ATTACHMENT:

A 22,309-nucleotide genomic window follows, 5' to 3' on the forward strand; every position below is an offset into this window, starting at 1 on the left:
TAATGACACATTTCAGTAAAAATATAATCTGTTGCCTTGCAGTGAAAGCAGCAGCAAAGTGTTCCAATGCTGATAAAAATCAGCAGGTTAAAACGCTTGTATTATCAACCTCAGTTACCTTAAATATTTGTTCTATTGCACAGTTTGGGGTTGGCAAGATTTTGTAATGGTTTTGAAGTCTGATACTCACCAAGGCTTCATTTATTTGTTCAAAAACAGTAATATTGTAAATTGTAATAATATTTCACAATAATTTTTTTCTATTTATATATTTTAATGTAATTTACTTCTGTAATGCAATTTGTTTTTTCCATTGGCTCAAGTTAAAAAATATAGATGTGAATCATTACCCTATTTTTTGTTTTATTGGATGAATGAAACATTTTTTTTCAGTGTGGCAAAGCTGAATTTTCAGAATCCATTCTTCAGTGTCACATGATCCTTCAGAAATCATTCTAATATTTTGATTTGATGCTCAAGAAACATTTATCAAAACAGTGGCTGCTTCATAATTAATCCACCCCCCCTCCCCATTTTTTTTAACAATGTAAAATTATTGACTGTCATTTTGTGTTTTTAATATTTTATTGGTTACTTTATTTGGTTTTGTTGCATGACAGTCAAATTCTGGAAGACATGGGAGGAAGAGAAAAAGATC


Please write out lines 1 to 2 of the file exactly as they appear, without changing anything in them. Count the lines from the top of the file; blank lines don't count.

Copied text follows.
A 22,309-nucleotide genomic window follows, 5' to 3' on the forward strand; every position below is an offset into this window, starting at 1 on the left:
TAATGACACATTTCAGTAAAAATATAATCTGTTGCCTTGCAGTGAAAGCAGCAGCAAAGTGTTCCAATGCTGATAAAAATCAGCAGGTTAAAACGCTTGTATTATCAACCTCAGTTACCTTAAATATTTGTTCTATTGCACAGTTTGGGGTTGGCAAGATTTTGTAATGGTTTTGAAGTCTGATACTCACCAAGGCTTCATTTATTTGTTCAAAAACAGTAATATTGTAAATTGTAATAATATTTCACAATAATTTTTTTCTATTTATATATTTTAATGTAATTTACTTCTGTAATGCAATTTGTTTTTTCCATTGGCTCAAGTTAAAAAATATAGATGTGAATCATTACCCTATTTTTTGTTTTATTGGATGAATGAAACATTTTTTTTCAGTGTGGCAAAGCTGAATTTTCAGAATCCATTCTTCAGTGTCACATGATCCTTCAGAAATCATTCTAATATTTTGATTTGATGCTCAAGAAACATTTATCAAAACAGTGGCTGCTTCATAATTAATCCACCCCCCCTCCCCATTTTTTTTAACAATGTAAAATTATTGACTGTCATTTTGTGTTTTTAATATTTTATTGGTTACTTTATTTGGTTTTGTTGCATGACAGTCAAATTCTGGAAGACATGGGAGGAAGAGAAAAAGATC